CEO, SQLskills.com: Check out SQLskills online training!
    Blog:www.SQLskills.com/blogs/paul Twitter: @PaulRandal
    SQL MVP, Microsoft RD, Contributing Editor of TechNet Magazine
    Author of DBCC CHECKDB/repair (and other Storage Engine) code of SQL Server 2005

  • john.riley-1111039

    SSC Eights!

    Points: 961

    Gary Jones (7/20/2012)


    As a techniucal hiring manager, I strive to hire only the best, the 1s. If I make a hiring mistake, and I have made a couple in 50 years in the field, I correct the problem immediately. That being said, how do I rate people as a 1,2, 3, 4, or 5 at the end of a rating period. The whole forced distribution system of rating staff is detrimental to maintaining a high quality staff. As I look at young companies that I worked for, there was no forced distribution until HR staff was added. I can't help but wonder if distribution is to help HR justify their existence. The concept sounds like something devised by a 5, who should have disappeared long before his/her rating was due.

    Gary Jones

    Gary, yes, of course you only aim to hire the best. And that exposes the biggest flaw in the system - the implicit assumption that the distribution of abilities

    will conform to a normal distribution. Whilst I accept the entirety of the population will conform to a normal distribution, tech companies hire in a vertical band well to the right of the median. I did try asking my employer for the justification of the normal distribution assumption but did not get a reply.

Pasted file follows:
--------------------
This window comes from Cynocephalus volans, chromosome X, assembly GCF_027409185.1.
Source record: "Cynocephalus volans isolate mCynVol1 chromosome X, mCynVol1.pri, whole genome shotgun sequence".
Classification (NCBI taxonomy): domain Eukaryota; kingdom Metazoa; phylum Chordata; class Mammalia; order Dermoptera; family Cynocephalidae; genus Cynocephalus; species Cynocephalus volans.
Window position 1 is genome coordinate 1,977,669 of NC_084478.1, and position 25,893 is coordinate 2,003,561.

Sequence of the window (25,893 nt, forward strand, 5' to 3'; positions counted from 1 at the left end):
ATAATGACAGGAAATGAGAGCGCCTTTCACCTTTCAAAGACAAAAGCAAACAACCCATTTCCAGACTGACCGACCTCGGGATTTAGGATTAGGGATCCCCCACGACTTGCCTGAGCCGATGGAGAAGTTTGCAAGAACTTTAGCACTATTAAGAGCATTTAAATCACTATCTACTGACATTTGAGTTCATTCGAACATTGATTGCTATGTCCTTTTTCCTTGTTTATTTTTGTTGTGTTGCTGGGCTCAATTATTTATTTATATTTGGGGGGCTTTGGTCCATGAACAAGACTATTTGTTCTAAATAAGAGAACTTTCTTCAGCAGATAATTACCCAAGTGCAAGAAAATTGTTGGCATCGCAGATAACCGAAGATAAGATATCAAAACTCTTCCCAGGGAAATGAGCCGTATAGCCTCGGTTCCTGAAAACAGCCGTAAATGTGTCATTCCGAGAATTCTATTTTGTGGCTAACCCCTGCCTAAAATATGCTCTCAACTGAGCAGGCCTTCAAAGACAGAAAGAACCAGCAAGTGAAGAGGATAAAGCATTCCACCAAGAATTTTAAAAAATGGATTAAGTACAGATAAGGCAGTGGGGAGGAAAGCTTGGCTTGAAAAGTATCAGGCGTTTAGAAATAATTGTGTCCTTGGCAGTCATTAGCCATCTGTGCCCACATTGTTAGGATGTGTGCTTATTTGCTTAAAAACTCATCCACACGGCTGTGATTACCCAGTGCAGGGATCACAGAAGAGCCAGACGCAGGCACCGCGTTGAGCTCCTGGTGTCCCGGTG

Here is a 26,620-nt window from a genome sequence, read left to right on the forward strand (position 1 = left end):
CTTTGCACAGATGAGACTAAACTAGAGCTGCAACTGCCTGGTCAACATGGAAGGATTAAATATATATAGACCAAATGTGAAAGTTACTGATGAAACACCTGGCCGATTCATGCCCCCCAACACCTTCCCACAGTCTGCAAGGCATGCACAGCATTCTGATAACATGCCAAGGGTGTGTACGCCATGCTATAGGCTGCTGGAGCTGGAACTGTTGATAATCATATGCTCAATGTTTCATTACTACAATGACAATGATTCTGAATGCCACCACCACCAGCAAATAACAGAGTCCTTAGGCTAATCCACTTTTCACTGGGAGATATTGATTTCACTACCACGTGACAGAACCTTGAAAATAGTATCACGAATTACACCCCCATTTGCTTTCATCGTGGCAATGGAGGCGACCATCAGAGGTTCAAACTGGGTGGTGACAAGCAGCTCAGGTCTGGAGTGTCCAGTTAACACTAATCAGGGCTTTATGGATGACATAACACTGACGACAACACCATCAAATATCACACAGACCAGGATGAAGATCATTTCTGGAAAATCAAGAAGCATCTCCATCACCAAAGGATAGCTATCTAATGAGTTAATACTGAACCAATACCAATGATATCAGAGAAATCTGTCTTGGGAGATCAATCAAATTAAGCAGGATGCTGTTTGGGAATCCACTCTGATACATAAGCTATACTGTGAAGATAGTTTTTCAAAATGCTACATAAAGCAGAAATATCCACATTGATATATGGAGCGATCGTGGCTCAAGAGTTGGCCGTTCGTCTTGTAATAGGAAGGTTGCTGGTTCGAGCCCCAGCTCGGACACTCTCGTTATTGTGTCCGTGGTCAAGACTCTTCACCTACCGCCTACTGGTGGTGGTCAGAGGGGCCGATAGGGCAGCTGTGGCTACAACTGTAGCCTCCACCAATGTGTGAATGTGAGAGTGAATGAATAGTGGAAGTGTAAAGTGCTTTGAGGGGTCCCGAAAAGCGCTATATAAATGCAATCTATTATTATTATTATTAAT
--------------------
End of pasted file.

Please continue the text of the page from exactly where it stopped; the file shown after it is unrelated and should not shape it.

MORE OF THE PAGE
• jcrawf02

    SSC-Insane

    Points: 24198

    Paul Randal (7/20/2012)


    Stack ranking sucks. I Loved doing reviews for my employees for all the teams I managed at Microsoft, but detested the necessity of using the stack-ranking system.

    Microsoft's implementation of it sucks even more for three reasons:

    1) the manager delivering the poor rating has to 'own the message' - meaning they have to convince the employee that the manager truly believes the employee only deserves the poor rating compared to their peers. This is the case even if they strongly disagree with the rating being given.

    2) the rankings are determined for a group by having all the managers get in a room and decide how various team members compare to members of other teams, for team members at the same seniority levels. Many times this is done with very little to allow direct comparisons between people - meaning the people with the stronger manager, or manager more able to vociferously argue for their team members got a proportionately better number of higher ratings (my teams benefited from this under me 🙂